For the last two weeks I have been chewing on Rachel's post - becoming a yes mom.
Do you ever do that with blog posts? They get you where it hurts, but in a good way, and you slowly digest and implement an approach to life and parenting with which you struggle. This one did it to me - but it also helped open my eyes to all the little ways my husband is a Yes Dad, especially with the little ones.
Will you read me a book? Yes.
Can I climb all over you? Yes.
Will you get me my pink bowl and spoon and napkin? Yes.
Find my baby doll, daddy! Ok, let's look for it.
Change my poopy diaper! I'm Diaper Duty Dad!
I threw up! I'll clean it up.
I need to sit in your lap for an hour after my nap. Ok, let's cuddle.
I want to eat half of your breakfast-in-bed on Father's Day! Ok, little buddy!
Sometimes I can't wait for the little ones to grow up so that my husband can pay more attention to the older kids. Play catch with our son, go for a walk with the girls, to finish that read aloud he started with them back in September, take the kids fishing, take them canoeing, or geocaching, or bike riding, or any one of the hundreds of fun things that having little ones makes it difficult or impossible to do.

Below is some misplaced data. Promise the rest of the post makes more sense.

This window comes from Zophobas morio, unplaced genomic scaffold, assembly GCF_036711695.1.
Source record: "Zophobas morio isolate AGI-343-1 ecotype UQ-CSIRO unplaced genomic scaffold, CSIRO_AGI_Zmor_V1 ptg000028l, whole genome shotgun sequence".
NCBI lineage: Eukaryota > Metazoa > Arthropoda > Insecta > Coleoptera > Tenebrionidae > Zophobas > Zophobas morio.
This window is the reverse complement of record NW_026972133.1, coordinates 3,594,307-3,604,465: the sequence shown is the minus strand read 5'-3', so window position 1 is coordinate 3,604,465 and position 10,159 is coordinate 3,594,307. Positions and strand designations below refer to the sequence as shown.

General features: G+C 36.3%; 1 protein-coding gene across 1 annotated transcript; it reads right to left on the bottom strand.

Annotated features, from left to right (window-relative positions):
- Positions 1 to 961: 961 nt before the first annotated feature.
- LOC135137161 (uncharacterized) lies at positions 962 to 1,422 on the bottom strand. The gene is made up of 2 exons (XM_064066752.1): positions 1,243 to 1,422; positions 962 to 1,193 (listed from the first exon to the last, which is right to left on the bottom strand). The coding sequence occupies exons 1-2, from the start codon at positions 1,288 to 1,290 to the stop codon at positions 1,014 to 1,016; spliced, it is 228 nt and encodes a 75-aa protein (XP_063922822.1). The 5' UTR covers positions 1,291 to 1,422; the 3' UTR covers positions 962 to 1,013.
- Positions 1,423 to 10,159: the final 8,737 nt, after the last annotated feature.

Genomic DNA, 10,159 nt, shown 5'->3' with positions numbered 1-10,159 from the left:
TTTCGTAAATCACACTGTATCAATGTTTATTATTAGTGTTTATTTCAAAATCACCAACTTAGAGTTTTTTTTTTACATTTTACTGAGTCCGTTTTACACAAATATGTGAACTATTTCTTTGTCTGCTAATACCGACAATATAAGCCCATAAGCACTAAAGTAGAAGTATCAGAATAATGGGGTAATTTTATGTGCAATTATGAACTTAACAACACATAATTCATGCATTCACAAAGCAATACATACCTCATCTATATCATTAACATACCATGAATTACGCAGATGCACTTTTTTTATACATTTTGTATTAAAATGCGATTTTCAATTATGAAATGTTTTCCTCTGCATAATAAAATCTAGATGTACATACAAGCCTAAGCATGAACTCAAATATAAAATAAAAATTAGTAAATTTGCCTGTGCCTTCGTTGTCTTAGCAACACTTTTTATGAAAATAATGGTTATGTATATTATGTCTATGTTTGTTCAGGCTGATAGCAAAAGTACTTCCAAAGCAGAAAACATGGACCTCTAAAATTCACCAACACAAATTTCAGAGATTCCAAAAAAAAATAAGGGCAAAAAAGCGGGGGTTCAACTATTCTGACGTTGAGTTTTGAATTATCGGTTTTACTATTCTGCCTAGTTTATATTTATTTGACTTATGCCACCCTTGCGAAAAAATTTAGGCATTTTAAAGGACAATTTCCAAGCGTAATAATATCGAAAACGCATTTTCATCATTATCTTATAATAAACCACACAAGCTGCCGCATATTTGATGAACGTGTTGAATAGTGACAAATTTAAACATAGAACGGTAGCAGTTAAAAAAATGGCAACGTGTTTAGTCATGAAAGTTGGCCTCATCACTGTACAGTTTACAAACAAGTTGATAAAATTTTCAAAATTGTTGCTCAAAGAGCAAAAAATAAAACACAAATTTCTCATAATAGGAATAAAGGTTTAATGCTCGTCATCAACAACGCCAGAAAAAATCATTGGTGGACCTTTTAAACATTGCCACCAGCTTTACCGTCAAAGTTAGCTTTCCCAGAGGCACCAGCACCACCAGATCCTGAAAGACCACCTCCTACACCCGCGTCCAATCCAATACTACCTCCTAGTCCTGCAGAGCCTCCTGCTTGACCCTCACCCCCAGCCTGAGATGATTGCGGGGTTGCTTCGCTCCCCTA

Sometimes with little ones we have to divide and conquer far too much. It feels like we have two families, and one is much more domineering than the other. Do the older kids get enough attention? I worry that they don't. Do I get enough attention? And is that what's really bothering me? Do I give the the kids enough attention? Do I give my husband enough attention? Am I a Yes Wife?
But this is only a season, and it's not like the older kids complain. I think they see and appreciate what their dad does for the little ones and how much he is there for them too. He attends their concerts, recitals, and games. He is home when they have a birthday or birthday party. He answers all of their questions about math & science. He plays them funny songs, lets them watch Animaniacs, tells them stories about when he was a kid, and jokes about absolutely everything (to balance out Mom's seriousness).
Happy Father's Day, Yes Dad.